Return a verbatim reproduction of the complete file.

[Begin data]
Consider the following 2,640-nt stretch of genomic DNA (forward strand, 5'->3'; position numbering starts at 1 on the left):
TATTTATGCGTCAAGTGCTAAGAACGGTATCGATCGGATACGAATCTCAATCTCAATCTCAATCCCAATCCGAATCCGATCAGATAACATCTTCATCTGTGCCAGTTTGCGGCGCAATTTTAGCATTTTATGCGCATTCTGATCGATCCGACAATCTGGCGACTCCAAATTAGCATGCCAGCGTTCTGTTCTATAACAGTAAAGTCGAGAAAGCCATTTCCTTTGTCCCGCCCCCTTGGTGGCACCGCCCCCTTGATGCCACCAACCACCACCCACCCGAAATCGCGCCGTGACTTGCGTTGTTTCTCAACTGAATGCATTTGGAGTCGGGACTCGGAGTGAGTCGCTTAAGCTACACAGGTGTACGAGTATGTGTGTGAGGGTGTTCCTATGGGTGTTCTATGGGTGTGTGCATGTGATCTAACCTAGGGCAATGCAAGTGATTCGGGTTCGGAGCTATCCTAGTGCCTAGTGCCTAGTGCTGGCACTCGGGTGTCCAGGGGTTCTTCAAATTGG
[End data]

Consider the following 2,640-nt stretch of genomic DNA (forward strand, 5'->3'; position numbering starts at 1 on the left):
TATTTATGCGTCAAGTGCTAAGAACGGTATCGATCGGATACGAATCTCAATCTCAATCTCAATCCCAATCCGAATCCGATCAGATAACATCTTCATCTGTGCCAGTTTGCGGCGCAATTTTAGCATTTTATGCGCATTCTGATCGATCCGACAATCTGGCGACTCCAAATTAGCATGCCAGCGTTCTGTTCTATAACAGTAAAGTCGAGAAAGCCATTTCCTTTGTCCCGCCCCCTTGGTGGCACCGCCCCCTTGATGCCACCAACCACCACCCACCCGAAATCGCGCCGTGACTTGCGTTGTTTCTCAACTGAATGCATTTGGAGTCGGGACTCGGAGTGAGTCGCTTAAGCTACACAGGTGTACGAGTATGTGTGTGAGGGTGTTCCTATGGGTGTTCTATGGGTGTGTGCATGTGATCTAACCTAGGGCAATGCAAGTGATTCGGGTTCGGAGCTATCCTAGTGCCTAGTGCCTAGTGCTGGCACTCGGGTGTCCAGGGGTTCTTCAAATTGG